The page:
The Keck School of Medicine of USC announced Tuesday it will take part in a nationwide $1.5 billion study aimed at gathering health information from 1 million or more people across the country to build the world’s largest and most diverse data resource for health research.

The All of Us Research Program will open enrollment Sunday and will be led by the National Institutes of Health. One of the project’s priorities is to achieve a demographically, geographically and medically diverse group of participants, most notably by including those who are generally underrepresented in biomedical research, USC said.

“USC is uniquely positioned to help the team achieve its diversity goals,” said Daniella Meeker, a researcher at the USC Schaeffer Center for Health Policy and Economics. “This initiative will inform the way that health care and precision medicine is created in the future. It’s like the human genome project but for the entire American population.”

The project is designed to assist in a wide variety of studies by gathering information on an array of health conditions, since many different researchers will be able to access data from the program.

Medical breakthroughs can occur through improved understanding of the role genetic differences play in human health and disease, said David W. Craig, co-director of the Institute of Translational Genomics at the Keck School of Medicine of USC.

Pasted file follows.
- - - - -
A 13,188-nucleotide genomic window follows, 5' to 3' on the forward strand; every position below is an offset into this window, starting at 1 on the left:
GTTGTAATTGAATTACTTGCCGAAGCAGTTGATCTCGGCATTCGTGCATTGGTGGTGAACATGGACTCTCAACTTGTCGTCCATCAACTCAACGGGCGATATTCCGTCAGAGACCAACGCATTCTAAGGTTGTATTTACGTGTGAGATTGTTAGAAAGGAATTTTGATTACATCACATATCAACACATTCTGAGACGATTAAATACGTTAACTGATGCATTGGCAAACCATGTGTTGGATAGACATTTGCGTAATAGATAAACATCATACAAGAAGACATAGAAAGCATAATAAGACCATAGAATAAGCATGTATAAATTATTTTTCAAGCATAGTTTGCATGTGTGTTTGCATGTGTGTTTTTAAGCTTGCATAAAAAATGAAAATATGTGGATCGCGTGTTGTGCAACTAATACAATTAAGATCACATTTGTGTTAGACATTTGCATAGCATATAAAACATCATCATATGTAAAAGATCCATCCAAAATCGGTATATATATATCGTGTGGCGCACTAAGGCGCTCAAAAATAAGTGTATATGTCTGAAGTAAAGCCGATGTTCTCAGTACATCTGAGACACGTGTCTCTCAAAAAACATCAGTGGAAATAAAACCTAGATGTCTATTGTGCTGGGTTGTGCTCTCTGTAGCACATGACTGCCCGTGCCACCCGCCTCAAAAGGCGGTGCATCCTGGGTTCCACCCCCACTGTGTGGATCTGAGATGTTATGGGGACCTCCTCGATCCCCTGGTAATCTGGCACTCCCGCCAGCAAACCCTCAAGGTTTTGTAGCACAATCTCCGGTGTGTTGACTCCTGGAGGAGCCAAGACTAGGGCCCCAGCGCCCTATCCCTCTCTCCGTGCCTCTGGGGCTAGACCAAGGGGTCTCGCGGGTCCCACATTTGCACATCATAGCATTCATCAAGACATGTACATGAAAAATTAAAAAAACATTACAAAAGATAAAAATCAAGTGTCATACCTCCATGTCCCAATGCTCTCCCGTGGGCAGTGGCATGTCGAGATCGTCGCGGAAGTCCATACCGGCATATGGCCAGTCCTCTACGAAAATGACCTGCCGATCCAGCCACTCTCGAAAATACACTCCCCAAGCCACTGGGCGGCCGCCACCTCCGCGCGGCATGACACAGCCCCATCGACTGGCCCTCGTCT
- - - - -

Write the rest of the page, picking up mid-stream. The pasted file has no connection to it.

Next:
“However, the impact and reach of biomedical breakthroughs depend on the diversity of research participants, their cultures and their numbers,” Craig said. “The Keck School of Medicine of USC is primed to help lead clinical translational research programs such as All of Us because Southern California is a great melting pot of diversity.”

Congress has authorized $1.5 billion over 10 years for All of Us, and more than 27,000 people nationwide have already joined the program, USC said.

“The time is now to transform how we conduct research — with participants as partners — to shed new light on how to stay healthy and manage disease in more personalized ways,” said NIH Director Francis S. Collins. “This is what we can accomplish through All of Us.”

More information on the project is available at

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